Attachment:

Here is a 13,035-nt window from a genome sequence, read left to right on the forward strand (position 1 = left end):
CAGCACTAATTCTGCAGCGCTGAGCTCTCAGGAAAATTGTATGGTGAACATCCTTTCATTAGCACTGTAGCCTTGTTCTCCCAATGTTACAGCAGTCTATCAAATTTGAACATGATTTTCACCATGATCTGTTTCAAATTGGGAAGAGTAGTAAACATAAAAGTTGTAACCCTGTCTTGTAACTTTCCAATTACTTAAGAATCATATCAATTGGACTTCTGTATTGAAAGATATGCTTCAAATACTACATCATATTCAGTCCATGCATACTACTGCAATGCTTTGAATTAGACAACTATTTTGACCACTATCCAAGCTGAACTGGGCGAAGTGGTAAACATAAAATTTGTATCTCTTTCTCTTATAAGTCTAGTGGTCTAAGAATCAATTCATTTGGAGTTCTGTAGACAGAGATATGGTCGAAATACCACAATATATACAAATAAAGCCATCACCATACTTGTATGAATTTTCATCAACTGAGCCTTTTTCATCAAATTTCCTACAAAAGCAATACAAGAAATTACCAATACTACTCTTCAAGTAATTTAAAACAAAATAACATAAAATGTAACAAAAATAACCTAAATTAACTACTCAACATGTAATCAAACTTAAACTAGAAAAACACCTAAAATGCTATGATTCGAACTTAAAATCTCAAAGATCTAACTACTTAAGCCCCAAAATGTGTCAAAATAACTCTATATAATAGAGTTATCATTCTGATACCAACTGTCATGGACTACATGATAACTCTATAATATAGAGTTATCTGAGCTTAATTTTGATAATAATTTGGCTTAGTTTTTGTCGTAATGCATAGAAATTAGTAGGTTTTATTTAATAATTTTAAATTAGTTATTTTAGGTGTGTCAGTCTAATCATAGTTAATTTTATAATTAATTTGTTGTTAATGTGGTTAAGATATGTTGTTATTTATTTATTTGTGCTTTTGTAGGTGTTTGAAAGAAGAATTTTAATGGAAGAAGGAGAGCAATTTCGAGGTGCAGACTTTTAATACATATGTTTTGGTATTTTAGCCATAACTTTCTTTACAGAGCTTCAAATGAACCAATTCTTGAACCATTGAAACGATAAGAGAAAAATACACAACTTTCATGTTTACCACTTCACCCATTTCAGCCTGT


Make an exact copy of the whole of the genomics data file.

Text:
Here is a 13,035-nt window from a genome sequence, read left to right on the forward strand (position 1 = left end):
CAGCACTAATTCTGCAGCGCTGAGCTCTCAGGAAAATTGTATGGTGAACATCCTTTCATTAGCACTGTAGCCTTGTTCTCCCAATGTTACAGCAGTCTATCAAATTTGAACATGATTTTCACCATGATCTGTTTCAAATTGGGAAGAGTAGTAAACATAAAAGTTGTAACCCTGTCTTGTAACTTTCCAATTACTTAAGAATCATATCAATTGGACTTCTGTATTGAAAGATATGCTTCAAATACTACATCATATTCAGTCCATGCATACTACTGCAATGCTTTGAATTAGACAACTATTTTGACCACTATCCAAGCTGAACTGGGCGAAGTGGTAAACATAAAATTTGTATCTCTTTCTCTTATAAGTCTAGTGGTCTAAGAATCAATTCATTTGGAGTTCTGTAGACAGAGATATGGTCGAAATACCACAATATATACAAATAAAGCCATCACCATACTTGTATGAATTTTCATCAACTGAGCCTTTTTCATCAAATTTCCTACAAAAGCAATACAAGAAATTACCAATACTACTCTTCAAGTAATTTAAAACAAAATAACATAAAATGTAACAAAAATAACCTAAATTAACTACTCAACATGTAATCAAACTTAAACTAGAAAAACACCTAAAATGCTATGATTCGAACTTAAAATCTCAAAGATCTAACTACTTAAGCCCCAAAATGTGTCAAAATAACTCTATATAATAGAGTTATCATTCTGATACCAACTGTCATGGACTACATGATAACTCTATAATATAGAGTTATCTGAGCTTAATTTTGATAATAATTTGGCTTAGTTTTTGTCGTAATGCATAGAAATTAGTAGGTTTTATTTAATAATTTTAAATTAGTTATTTTAGGTGTGTCAGTCTAATCATAGTTAATTTTATAATTAATTTGTTGTTAATGTGGTTAAGATATGTTGTTATTTATTTATTTGTGCTTTTGTAGGTGTTTGAAAGAAGAATTTTAATGGAAGAAGGAGAGCAATTTCGAGGTGCAGACTTTTAATACATATGTTTTGGTATTTTAGCCATAACTTTCTTTACAGAGCTTCAAATGAACCAATTCTTGAACCATTGAAACGATAAGAGAAAAATACACAACTTTCATGTTTACCACTTCACCCATTTCAGCCTGT